Questions are being raised about the handling of harassment complaints by the Canadian Olympic Committee (COC) leadership after a document has revealed that the organization was aware of harassment-related allegations against Marcel Aubut, the President, going back as early as 2011. Recently, an employee of the COC filed a formal complaint against Mr. Aubut for sexual harassment in the workplace. Shortly after, 3 other women came forward with similar allegations of sexual harassment.
In light of these recent complaints, the COC announced that the organization will be conducting a workplace investigation into the complaints, as well as a review of its workplace policies. Mr. Aubut initially stepped aside from his high-profile post pending this investigation, and later decided to resign from employment. Further, the complainant has withdrawn her formal complaint against Mr. Aubut.
Where there are suspicions of workplace harassment, employers have an obligation to properly conduct an investigation into these allegations regardless of whether the complaint is formal or informal. While the COC is now focused on reviewing its workplace policies even though the formal complaint has been withdrawn, the organization should have addressed the harassment complaints 4 years ago when management initially became aware of such allegations. For employers in a similar situation as the COC, there should be serious concerns of appearing to condone harassment as a result of inaction by the leadership when aware of harassment allegations.
At the commencement of an investigation, it has become the usual course for employers to place the employee who is the subject of the complaint (the “Respondent”) on administrative suspension with pay pending investigation. However, before suspending a Respondent for the duration of the investigation, employers should be aware of the principles enunciated by the Supreme Court of Canada in Potter v. New Brunswick Legal Aid Services, 2015 SCC 10 (“Potter”) on the employer’s right to suspend, and ensure the suspension is imposed in accordance with the requirements outlined in Potter.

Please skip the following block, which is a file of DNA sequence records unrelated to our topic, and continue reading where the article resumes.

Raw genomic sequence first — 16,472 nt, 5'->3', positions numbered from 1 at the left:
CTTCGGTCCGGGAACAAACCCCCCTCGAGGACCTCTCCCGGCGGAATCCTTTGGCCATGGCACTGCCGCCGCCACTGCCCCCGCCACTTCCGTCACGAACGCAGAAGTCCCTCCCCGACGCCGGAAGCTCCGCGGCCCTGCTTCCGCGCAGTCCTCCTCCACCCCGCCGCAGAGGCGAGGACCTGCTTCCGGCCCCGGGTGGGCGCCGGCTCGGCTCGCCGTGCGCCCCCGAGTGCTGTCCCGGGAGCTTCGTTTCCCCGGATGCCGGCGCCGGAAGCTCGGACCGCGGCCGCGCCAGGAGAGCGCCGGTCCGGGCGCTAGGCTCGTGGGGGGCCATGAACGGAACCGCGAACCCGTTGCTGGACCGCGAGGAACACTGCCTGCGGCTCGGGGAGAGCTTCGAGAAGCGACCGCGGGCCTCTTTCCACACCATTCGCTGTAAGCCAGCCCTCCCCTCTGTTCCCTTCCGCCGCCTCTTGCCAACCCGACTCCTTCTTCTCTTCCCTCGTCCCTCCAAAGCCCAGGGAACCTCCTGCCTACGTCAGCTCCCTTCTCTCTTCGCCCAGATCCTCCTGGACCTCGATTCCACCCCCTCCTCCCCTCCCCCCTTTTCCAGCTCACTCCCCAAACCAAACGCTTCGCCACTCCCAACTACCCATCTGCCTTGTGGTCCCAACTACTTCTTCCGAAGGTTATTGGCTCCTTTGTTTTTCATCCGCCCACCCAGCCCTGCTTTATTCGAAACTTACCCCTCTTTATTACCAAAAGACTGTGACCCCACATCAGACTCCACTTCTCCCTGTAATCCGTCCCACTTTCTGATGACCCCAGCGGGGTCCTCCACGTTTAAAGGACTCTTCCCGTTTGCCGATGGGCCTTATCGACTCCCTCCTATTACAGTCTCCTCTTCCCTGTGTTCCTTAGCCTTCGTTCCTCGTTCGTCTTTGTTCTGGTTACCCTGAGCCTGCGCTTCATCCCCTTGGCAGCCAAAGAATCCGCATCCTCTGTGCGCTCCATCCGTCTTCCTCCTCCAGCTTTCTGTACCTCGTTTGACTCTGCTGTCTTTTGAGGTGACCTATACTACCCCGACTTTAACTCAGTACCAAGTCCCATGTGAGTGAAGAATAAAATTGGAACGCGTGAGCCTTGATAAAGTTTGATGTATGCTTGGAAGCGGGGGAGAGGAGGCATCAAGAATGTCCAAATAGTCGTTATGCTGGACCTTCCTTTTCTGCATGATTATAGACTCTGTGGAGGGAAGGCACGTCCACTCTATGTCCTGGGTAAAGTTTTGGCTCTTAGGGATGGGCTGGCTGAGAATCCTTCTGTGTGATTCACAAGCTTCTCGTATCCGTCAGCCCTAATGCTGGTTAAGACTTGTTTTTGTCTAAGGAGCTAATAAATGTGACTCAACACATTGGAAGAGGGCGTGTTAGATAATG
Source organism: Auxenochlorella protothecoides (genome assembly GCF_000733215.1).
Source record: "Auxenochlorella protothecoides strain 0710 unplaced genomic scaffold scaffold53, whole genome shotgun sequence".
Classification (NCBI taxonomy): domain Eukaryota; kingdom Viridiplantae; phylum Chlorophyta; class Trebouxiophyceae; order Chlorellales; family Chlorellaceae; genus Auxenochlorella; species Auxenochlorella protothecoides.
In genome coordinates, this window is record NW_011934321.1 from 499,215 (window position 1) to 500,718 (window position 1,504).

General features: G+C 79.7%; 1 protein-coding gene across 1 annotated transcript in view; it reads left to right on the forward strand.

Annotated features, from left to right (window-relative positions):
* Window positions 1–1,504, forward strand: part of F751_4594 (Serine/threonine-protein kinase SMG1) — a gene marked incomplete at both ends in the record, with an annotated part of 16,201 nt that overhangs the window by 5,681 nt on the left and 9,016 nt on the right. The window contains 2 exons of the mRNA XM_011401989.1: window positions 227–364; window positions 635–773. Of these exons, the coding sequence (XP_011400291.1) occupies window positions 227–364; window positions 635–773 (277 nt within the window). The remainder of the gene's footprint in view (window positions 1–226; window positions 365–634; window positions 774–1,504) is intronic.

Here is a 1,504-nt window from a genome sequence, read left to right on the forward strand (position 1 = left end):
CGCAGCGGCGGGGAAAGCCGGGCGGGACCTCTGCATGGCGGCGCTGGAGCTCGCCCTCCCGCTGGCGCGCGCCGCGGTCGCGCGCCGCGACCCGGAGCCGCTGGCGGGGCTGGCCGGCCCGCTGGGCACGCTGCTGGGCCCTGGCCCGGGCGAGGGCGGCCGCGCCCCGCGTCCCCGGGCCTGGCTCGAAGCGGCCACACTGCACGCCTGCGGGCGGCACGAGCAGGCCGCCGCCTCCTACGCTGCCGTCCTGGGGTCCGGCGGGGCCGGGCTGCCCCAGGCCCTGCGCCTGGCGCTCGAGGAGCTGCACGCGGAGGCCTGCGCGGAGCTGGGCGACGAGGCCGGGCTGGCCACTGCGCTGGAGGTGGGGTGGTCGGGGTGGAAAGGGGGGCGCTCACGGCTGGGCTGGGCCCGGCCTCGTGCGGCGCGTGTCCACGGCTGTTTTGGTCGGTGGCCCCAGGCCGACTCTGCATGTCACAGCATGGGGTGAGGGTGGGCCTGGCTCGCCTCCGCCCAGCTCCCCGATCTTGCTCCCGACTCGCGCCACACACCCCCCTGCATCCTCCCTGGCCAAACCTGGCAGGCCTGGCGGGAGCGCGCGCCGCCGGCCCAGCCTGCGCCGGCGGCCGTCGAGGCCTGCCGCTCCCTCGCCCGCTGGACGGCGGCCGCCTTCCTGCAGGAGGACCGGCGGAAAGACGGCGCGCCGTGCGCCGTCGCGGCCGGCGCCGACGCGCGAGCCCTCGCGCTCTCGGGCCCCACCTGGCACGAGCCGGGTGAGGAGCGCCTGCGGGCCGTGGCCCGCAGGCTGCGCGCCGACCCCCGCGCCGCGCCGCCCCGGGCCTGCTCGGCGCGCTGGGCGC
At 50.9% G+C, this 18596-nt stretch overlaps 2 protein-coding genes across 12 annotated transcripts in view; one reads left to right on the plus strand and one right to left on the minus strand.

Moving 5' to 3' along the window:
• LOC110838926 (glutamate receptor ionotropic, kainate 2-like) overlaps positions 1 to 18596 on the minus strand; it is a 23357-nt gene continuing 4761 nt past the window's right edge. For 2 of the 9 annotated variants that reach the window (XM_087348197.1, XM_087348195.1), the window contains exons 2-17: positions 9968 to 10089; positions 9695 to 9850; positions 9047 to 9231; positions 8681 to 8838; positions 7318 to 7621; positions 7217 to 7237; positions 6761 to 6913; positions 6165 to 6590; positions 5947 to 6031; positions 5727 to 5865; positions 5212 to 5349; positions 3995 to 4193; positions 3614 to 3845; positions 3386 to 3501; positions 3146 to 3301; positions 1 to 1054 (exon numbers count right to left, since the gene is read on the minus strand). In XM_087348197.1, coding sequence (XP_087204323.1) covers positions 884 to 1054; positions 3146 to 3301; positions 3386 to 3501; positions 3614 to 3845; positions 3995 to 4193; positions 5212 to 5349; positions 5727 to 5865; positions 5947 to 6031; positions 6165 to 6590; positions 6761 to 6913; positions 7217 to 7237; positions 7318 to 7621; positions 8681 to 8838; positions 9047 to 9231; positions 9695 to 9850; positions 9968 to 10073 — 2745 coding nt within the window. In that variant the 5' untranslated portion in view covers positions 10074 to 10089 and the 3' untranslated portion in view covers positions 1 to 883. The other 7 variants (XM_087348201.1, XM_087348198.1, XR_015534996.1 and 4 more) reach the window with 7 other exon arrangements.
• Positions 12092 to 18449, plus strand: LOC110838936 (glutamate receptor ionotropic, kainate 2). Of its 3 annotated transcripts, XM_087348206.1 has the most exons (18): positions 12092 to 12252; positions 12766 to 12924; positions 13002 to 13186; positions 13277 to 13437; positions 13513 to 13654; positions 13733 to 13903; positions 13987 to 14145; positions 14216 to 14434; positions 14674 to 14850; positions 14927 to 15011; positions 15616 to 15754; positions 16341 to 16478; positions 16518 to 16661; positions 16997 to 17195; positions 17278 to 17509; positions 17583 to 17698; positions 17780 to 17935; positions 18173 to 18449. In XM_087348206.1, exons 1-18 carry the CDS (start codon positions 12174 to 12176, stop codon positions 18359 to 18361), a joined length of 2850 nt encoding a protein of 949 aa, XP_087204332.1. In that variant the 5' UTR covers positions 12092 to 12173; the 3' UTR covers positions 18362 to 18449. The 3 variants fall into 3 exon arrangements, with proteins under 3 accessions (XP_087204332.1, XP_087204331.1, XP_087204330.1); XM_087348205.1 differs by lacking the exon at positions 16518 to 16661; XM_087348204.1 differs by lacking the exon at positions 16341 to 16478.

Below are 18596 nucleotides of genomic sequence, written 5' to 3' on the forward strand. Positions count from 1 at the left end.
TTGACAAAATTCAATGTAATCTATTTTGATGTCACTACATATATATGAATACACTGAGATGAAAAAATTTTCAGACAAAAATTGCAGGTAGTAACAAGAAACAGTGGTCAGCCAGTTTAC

Briefly, Mr. Potter was the Executive Director of Legal Aid for New Brunswick on a seven (7) year term contract. After a few years, the organization and Mr. Potter unsuccessfully negotiated a buyout of the remaining term of employment. Mr. Potter then took a medical leave of absence. Prior to his return from the leave, Mr. Potter was placed on an indefinite administrative suspension with pay. He was not provided with any reasons for the suspension decision, even after requesting reasons. After 8 weeks of being suspended, Mr. Potter claimed constructive dismissal from his employment.
The SCC in Potter affirmed the employer’s right to place an employee on administrative suspension where there is an employment agreement with a clause giving the employer the discretion to suspend, paid or unpaid.
Where there is no express right to suspend by the employer, an employer may have an implied right to place an employee on administrative suspension if there are legitimate business reasons and the suspension is reasonable and justified. A suspension will be considered reasonable and justified depending on the circumstances, including the duration of the suspension, whether the suspension is paid or unpaid, good faith by the employer in imposing the suspension and valid business reasons.
The employer in Potter did not have the implied right to suspend Mr. Potter as the suspension was not reasonable or justified in the circumstances and without business justification. First, the organization did not act honestly and in good faith in suspending Mr. Potter indefinitely and refusing to give reasons for his suspension even when he asked for clarification. Further, his employer recommended Mr. Potter’s termination from employment shortly after deciding to suspend his employment, and then took steps to conceal the termination decision.
In the context of workplace investigations, administrative suspensions of respondents are commonly imposed in order to maintain the integrity of the investigation. Based on the framework in Potter, an administrative suspension pending the outcome of a workplace investigation into misconduct would be would be reasons that are reasonable and justified. However, employers should ensure to communicate the purpose and reasons for the suspension to the respondent in writing and provide timelines for the investigation with an anticipated return to work date.
This blog is provided as information and a summary of workplace legal issues.
This information is not intended as legal advice.